Beer garden misting systems a breeding ground for nasty bacteria, new research shows
It’s a hot summer’s afternoon and you’re enjoying a cold one – and the refreshing water misting system – at your favourite beer garden.
Life couldn’t be any better, right?
Maybe, but new research by Edith Cowan University has revealed that there are likely to be some not-so-cool things lurking inside that mist.
According to a new study by the West Australian university, those lovely refreshing misting systems can actually be a bit of a breeding ground for nasty bacteria and potentially pose a public health risk.
The study assessed 10 different water misting systems in WA and found “opportunistic premise plumbing pathogens” could be inhaled by users and could even potentially spread diseases such as Legionnaires’.
“They’re called opportunistic because they take advantage of a person’s weak immunity, so old and young people are particularly at risk,” the study’s lead researcher Dr Edmore Masaka told Perth Now.
“We picked up a pathogen called Pseudomonas aeruginosa in 60 per cent of our water mist samples.
“If you inhale it, it can cause major issues for people suffering from cystic fibrosis and can cause other serious respiratory illnesses.
“Also, we use chlorine to kill everything in water but this research detected a type of pathogen called Acanthamoeba, which is becoming resistant to chlorine.”
Water misting systems are especially popular in WA over the state’s long, hot summer months.
But a number of different factors can make those systems attractive for pathogens as well as beer-loving punters.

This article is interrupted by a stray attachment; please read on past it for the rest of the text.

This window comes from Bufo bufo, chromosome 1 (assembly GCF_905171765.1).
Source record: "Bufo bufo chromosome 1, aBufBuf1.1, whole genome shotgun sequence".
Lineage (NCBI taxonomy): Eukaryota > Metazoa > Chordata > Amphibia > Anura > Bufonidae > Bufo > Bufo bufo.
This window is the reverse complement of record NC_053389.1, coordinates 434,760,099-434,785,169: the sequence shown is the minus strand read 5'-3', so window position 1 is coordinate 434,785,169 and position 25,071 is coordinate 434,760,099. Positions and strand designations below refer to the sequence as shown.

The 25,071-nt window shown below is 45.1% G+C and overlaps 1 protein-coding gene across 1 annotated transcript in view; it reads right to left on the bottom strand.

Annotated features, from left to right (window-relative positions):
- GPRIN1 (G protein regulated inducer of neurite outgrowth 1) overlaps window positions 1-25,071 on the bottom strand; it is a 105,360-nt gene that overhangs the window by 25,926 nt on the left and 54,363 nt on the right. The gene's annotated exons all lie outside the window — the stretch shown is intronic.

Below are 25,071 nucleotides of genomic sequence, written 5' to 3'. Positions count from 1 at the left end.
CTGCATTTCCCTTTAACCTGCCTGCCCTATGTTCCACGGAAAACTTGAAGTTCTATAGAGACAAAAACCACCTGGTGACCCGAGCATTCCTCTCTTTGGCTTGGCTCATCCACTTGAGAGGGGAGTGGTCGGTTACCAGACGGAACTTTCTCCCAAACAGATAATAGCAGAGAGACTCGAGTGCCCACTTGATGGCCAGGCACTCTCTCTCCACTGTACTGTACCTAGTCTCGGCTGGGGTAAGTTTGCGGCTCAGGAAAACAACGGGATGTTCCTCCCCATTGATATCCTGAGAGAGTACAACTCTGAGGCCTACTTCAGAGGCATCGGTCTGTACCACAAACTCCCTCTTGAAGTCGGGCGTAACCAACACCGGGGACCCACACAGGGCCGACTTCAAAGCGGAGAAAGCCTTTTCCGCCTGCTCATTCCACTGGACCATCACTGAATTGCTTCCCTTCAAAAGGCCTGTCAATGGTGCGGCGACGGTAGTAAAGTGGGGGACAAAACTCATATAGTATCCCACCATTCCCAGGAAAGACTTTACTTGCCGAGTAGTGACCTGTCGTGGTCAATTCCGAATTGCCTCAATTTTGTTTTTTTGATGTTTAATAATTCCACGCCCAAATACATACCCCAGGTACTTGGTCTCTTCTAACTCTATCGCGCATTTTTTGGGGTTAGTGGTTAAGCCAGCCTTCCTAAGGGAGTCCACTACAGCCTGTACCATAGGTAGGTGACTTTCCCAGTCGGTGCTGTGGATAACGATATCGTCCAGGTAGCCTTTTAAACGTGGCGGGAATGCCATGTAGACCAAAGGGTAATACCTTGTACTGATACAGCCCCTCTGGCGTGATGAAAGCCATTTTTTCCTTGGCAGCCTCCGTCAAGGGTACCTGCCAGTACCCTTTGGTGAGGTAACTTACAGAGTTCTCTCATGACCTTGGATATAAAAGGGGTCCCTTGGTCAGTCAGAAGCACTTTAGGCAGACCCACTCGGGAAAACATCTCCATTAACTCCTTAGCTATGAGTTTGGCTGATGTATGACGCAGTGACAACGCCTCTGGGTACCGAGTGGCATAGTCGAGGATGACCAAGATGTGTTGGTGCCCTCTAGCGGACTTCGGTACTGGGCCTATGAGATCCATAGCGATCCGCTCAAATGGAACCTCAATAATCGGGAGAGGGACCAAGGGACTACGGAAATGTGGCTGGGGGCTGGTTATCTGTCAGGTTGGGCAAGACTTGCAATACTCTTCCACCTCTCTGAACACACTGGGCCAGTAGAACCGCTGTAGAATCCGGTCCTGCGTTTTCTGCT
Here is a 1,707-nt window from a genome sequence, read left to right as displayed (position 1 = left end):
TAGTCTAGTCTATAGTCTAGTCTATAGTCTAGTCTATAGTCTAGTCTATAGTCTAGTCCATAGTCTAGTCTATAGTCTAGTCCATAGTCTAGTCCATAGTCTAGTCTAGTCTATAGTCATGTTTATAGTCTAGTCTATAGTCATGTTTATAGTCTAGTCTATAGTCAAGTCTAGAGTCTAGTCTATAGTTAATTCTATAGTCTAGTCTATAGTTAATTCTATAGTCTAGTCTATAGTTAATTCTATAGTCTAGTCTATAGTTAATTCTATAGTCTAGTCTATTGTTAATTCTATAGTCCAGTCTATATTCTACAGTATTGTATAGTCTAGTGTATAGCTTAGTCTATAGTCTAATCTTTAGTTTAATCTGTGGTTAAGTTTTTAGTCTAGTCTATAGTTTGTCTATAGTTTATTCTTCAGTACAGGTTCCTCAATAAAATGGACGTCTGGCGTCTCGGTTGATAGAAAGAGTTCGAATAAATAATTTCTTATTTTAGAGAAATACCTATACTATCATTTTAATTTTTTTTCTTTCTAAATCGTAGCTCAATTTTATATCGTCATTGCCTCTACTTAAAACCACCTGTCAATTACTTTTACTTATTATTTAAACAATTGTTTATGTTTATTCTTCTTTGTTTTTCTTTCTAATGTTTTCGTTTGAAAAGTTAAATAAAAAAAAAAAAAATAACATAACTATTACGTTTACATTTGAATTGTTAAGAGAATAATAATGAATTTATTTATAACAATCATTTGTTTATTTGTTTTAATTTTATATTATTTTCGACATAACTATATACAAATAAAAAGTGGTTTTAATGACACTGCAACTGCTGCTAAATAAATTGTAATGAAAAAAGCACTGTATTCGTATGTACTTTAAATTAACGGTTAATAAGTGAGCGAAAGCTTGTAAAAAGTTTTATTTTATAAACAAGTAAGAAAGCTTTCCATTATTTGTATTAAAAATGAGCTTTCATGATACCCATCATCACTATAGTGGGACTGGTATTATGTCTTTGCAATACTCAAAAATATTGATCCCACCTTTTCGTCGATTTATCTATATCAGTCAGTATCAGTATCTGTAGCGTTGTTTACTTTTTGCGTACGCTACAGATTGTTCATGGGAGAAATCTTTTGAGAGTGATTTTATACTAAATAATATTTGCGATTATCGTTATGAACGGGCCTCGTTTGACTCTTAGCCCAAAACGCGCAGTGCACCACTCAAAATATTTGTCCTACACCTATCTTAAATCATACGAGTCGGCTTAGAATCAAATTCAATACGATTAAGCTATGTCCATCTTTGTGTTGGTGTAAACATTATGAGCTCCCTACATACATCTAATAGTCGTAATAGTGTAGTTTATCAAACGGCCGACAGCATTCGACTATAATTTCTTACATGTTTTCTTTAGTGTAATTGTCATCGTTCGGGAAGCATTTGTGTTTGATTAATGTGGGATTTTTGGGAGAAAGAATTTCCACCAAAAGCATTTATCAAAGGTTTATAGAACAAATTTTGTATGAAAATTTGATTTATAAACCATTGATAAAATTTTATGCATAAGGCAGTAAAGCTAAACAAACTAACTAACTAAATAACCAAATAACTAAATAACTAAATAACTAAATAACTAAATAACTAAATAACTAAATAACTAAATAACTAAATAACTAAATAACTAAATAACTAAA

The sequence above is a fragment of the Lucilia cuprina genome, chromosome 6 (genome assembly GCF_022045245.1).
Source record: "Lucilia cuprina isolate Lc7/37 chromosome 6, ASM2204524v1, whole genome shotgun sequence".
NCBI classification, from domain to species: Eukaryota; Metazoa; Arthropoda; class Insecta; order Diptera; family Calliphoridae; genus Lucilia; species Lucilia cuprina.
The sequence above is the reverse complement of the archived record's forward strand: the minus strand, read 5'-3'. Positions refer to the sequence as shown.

Those factors include their on-off use, meaning water can often lay stagnant for long periods of time, and the fact that the system pipework is usually located outside, therefore exposed to warmer, bacteria-attracting temperatures.
“They’re used in summer, then they’re turned off and water sits there in the pipes,” Dr Maska said.
“The correct thing would be to then scour them and flush them to sanitise them before they’re used again.
“But there are no guidelines in place.”
With misting systems relatively cheap and easy to install, they are becoming increasingly popular in pubs and venues with outdoor spaces.
“These types of systems are not only used for cooling: they’re used in supermarket produce areas, in waste recycling, dust control, and mining,” Dr Maska said.
“If you are walking through that, you need to ask: ‘Is it safe?”
The riskiest systems, the study found, were those connected to bores, which are not subject to formal water quality monitoring requirements.
“You can just go to Bunnings and then set it up in your house or restaurant or roadhouse and turn it on,” Dr Masaka said.
“There’s no regulation saying, ‘This must meet this standard, this needs to be inspected before you install them’.
“Our findings show these water misting systems must be included in any environmental health monitoring program to protect public health.
“To achieve this goal, existing legislation needs to be reviewed to provide a legal framework that facilitates this outcome.”
The study also pointed to a worrying lack of awareness or education on the potential health risks posed by water misting systems or the preventative measures required to mitigate the risk.
Of the misting system owners surveyed, 60 per cent said they were unaware of potential health risks.
Only 77 per cent of the environmental officers surveyed in the study said they were aware of the potential presence of pathogens in water misting systems.